The San Antonio Spurs are peaking right now, playing at a level that portends their fifth championship. They’ve blasted the Portland Trail Blazers in the first three games of the Western Conference Semifinals and will be looking at that as another step on the way to a title.
If accomplished, it will be one of the most remarkable achievements in the history of the league because it will be something completely unique. I can’t think of another team that has won a championship, turned its identity upside down and won with an alter ego featuring the same key characters.
It’s easy to look at this and just think that, with the Spurs having had an annual 50-win ritual, this is just the same team doing what it’s done before.
But, when you look at the team’s current postseason run, you have to recognize this isn’t your slightly older brother’s Spurs.
In many ways, this rendition of the Spurs is more like a group looking to win its first title than it is one that is trying to win its fourth (in the cases of Ginobili and Parker) or fifth (in the case of Duncan).
A Change of Pace
The Spurs’ rendition of a Big Three has won three titles together, but it did so playing a completely different kind of basketball. Way back in the mid-aughts, the Spurs were viewed as the most boring team in the league.
Who cares if it’s boring if it works, though, right? They were winning championships by playing slow, deliberate basketball.
But then that style stopped working for them after 2007, and in the summer of 2010, Gregg Popovich reinvented the offense.
Look how the Spurs have evolved in terms of pace, offense and defense, beginning with their first title with Duncan, Parker and Ginobili.
As you can see, the Spurs have escalated their pace considerably. They have shifted from being a deliberate, defensive-oriented team to a quicker, offensively efficient one.
Note further that while their defense initially took a hit when they changed their style of play, over the last couple of years, it’s returned to an elite level.
I used a six-year moving-average trendline here to illustrate that, while the pace and the offense continue to improve, the defense is also coming back down. The Spurs are quicker, but they’re also once again one of the best defenses in the league. That’s important because defense still wins championships.
The Spurs just needed to develop a great defense in the fast-paced offense.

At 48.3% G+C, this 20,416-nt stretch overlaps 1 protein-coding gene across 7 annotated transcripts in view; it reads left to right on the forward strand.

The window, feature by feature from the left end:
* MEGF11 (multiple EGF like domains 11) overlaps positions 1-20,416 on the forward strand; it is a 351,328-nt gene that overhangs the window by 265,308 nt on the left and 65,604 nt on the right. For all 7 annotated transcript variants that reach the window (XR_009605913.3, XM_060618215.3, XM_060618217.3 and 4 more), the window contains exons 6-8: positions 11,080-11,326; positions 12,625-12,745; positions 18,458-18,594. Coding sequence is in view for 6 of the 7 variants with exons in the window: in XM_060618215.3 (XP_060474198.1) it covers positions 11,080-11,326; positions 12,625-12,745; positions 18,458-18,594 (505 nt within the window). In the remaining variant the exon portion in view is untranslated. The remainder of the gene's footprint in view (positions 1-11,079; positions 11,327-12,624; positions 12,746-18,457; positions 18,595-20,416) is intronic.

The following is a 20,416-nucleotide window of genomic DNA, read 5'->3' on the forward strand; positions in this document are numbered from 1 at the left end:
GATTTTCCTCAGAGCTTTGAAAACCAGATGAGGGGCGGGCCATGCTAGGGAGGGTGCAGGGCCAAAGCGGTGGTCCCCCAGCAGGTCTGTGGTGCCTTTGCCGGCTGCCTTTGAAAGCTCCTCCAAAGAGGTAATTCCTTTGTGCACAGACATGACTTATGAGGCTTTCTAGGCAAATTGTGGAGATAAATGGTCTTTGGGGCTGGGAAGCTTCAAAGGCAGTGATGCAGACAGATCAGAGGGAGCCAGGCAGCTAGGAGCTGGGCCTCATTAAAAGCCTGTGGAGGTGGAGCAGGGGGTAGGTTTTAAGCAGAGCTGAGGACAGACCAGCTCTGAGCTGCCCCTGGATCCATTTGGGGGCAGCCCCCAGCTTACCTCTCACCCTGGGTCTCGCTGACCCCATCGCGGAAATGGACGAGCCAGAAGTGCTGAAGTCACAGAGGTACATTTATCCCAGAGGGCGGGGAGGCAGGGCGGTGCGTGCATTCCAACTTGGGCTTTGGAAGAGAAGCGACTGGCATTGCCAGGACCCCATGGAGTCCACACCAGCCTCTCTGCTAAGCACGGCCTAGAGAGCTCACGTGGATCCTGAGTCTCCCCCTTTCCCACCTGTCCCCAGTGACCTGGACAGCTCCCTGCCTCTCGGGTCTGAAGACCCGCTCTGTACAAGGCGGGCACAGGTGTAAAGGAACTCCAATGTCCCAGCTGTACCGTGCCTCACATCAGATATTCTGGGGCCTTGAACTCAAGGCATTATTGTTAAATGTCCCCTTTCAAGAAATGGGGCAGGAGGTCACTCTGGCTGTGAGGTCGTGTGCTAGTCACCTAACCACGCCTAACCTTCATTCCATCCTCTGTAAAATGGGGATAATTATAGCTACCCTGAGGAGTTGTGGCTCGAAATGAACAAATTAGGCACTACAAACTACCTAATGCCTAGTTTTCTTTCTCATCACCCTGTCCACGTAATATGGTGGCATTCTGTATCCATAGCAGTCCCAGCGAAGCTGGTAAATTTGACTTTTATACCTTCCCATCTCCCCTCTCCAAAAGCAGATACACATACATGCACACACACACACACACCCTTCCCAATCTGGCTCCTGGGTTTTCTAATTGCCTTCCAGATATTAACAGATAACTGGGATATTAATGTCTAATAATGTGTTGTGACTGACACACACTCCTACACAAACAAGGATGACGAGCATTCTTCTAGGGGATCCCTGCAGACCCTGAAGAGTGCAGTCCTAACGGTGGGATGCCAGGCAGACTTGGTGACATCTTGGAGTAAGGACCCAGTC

Here is how the Spurs ranked in each area, to give the numbers more perspective.
You can tell how much the Spurs changed their style of play by that steep slope in the green trendline. Also note the intersection of the trendlines between offense and defensive ranks, indicating that offense now takes priority in the AT&T Center.
Why This Matters
So why is all of this important? Because when we look at the Spurs and their current style of play, we have to recognize they haven’t won a title yet playing this way. What we should be looking for is what we would be looking at with any team on the rise—improvement.
This is particularly important because the Spurs have changed their offense to emphasize creativity with the use of screens to create shots for a cornucopia of three-point shooters such as Danny Green, Marco Belinelli and Patty Mills.
Tiago Splitter and Tim Duncan have become two of the best screen setters in the business. Many of those screens free up three-point shooters or liberate Parker to dart willy-nilly about the court.
Parker, one of the fastest players in the league with the ball, constantly runs around those multiple screen sets to create shots for himself or others.
The Spurs also share the ball. They were the fourth-best team in terms of assist percentage this year, with 62.1 percent of their field goals coming from assists.
Their passing resulted in quality shooting scoring chances, too. They had a .537 effective field-goal percentage as a team, good for second.